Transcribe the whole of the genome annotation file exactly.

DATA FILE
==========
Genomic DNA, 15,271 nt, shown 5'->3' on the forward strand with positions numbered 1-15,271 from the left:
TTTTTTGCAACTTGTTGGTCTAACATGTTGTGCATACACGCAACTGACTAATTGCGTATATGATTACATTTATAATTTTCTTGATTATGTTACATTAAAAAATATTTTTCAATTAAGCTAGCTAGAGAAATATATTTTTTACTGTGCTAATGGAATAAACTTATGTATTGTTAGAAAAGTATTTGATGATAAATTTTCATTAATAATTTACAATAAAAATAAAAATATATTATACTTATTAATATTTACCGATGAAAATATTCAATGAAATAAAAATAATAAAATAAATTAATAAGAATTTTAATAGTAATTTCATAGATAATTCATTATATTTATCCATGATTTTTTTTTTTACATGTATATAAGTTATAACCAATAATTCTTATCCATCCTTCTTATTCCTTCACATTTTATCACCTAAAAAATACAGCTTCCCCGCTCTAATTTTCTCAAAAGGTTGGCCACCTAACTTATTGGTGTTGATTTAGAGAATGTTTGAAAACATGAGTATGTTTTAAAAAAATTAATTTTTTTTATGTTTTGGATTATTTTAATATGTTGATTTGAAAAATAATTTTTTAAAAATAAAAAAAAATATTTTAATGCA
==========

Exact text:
Genomic DNA, 15,271 nt, shown 5'->3' on the forward strand with positions numbered 1-15,271 from the left:
TTTTTTGCAACTTGTTGGTCTAACATGTTGTGCATACACGCAACTGACTAATTGCGTATATGATTACATTTATAATTTTCTTGATTATGTTACATTAAAAAATATTTTTCAATTAAGCTAGCTAGAGAAATATATTTTTTACTGTGCTAATGGAATAAACTTATGTATTGTTAGAAAAGTATTTGATGATAAATTTTCATTAATAATTTACAATAAAAATAAAAATATATTATACTTATTAATATTTACCGATGAAAATATTCAATGAAATAAAAATAATAAAATAAATTAATAAGAATTTTAATAGTAATTTCATAGATAATTCATTATATTTATCCATGATTTTTTTTTTTACATGTATATAAGTTATAACCAATAATTCTTATCCATCCTTCTTATTCCTTCACATTTTATCACCTAAAAAATACAGCTTCCCCGCTCTAATTTTCTCAAAAGGTTGGCCACCTAACTTATTGGTGTTGATTTAGAGAATGTTTGAAAACATGAGTATGTTTTAAAAAAATTAATTTTTTTTATGTTTTGGATTATTTTAATATGTTGATTTGAAAAATAATTTTTTAAAAATAAAAAAAAATATTTTAATGCA